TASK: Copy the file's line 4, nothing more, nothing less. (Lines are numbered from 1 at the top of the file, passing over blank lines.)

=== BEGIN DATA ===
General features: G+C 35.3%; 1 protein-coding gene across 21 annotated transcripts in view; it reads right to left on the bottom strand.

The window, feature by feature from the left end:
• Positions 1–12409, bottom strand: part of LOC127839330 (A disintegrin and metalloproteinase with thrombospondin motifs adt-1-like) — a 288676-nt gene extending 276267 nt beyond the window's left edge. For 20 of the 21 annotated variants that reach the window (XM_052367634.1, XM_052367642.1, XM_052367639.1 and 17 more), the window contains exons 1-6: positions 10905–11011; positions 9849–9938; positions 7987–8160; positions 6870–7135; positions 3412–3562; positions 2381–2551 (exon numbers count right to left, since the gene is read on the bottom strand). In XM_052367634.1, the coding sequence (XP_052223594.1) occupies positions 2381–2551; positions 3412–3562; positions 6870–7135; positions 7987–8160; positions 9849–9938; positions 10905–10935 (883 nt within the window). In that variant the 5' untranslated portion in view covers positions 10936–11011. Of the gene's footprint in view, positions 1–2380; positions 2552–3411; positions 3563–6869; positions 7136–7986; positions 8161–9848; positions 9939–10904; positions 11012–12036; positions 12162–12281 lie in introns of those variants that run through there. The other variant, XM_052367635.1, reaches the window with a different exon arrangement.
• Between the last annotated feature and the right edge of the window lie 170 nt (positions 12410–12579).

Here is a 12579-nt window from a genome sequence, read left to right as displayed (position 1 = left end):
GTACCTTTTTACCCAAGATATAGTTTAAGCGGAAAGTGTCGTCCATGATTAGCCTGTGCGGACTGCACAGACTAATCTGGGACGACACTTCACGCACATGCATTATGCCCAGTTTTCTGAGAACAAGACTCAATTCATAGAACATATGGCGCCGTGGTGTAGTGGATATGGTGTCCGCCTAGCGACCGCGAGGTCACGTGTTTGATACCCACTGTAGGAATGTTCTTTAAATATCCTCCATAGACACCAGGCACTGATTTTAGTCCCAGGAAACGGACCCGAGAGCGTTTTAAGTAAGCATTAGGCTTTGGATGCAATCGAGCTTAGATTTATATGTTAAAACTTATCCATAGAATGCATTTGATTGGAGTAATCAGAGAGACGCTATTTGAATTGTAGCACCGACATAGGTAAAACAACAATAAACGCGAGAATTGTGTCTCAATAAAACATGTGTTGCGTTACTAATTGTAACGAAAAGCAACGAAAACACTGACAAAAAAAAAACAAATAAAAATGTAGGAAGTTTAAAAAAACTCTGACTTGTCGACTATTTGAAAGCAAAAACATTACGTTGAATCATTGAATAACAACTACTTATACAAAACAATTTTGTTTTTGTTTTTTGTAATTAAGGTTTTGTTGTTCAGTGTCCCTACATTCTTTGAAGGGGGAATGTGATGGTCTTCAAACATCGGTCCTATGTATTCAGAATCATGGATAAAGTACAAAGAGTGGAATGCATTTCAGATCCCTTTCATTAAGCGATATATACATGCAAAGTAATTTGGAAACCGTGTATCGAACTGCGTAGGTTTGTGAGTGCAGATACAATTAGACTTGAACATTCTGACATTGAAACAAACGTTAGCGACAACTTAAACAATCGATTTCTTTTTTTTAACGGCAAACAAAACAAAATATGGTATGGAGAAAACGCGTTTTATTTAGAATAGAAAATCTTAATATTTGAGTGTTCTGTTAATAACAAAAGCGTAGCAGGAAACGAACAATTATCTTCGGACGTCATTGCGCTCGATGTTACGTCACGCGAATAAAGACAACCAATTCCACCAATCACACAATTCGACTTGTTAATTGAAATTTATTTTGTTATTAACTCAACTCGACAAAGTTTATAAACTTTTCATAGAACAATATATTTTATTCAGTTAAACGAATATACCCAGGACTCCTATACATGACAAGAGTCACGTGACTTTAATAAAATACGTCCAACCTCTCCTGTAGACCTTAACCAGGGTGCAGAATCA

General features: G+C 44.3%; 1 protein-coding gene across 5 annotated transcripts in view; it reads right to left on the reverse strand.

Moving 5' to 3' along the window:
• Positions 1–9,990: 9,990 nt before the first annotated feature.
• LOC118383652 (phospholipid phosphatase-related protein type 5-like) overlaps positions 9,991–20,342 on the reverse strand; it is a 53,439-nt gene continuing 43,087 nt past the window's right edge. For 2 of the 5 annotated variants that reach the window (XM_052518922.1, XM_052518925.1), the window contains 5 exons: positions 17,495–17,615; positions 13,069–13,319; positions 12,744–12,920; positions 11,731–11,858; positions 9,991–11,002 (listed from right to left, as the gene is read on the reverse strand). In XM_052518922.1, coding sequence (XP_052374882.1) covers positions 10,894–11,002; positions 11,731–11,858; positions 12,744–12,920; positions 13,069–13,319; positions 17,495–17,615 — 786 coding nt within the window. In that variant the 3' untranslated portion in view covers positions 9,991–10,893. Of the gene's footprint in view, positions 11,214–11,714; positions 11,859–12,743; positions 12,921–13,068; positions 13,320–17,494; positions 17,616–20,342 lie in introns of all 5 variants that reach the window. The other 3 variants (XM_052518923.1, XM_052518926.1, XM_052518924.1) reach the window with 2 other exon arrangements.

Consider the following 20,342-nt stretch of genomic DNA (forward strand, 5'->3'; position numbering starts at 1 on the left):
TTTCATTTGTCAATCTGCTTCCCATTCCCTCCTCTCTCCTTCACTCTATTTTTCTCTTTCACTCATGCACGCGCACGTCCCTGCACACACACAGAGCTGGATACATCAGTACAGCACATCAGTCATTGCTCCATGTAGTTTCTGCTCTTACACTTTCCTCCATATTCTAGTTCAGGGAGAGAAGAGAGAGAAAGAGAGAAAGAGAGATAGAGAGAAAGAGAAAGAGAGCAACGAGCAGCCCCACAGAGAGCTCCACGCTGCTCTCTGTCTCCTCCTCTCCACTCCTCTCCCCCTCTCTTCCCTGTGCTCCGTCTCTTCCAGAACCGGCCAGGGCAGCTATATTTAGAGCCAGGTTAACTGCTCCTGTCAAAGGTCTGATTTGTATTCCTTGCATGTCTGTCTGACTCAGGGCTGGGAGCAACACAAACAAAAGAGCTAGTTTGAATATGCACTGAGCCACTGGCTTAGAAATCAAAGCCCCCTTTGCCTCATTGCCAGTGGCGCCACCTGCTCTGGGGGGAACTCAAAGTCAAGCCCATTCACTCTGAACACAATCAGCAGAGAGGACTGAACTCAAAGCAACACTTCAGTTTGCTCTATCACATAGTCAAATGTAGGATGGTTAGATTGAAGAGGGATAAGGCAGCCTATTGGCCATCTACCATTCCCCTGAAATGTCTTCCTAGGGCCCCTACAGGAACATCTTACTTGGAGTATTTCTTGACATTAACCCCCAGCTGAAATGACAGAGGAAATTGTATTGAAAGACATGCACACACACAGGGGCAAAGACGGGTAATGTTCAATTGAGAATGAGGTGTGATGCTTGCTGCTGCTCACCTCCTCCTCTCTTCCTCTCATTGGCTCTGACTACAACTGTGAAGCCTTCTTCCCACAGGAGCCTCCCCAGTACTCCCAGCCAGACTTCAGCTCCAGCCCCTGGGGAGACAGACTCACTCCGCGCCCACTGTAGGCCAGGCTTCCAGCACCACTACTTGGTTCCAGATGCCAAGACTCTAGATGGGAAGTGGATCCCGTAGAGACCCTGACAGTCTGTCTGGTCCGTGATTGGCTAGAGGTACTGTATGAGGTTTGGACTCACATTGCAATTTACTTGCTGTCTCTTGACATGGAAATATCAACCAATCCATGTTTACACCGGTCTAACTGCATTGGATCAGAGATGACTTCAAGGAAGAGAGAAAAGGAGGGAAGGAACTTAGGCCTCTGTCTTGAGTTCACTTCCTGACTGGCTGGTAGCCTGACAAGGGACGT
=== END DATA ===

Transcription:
• Between the last annotated feature and the right edge of the window lie 170 nt (positions 12410–12579).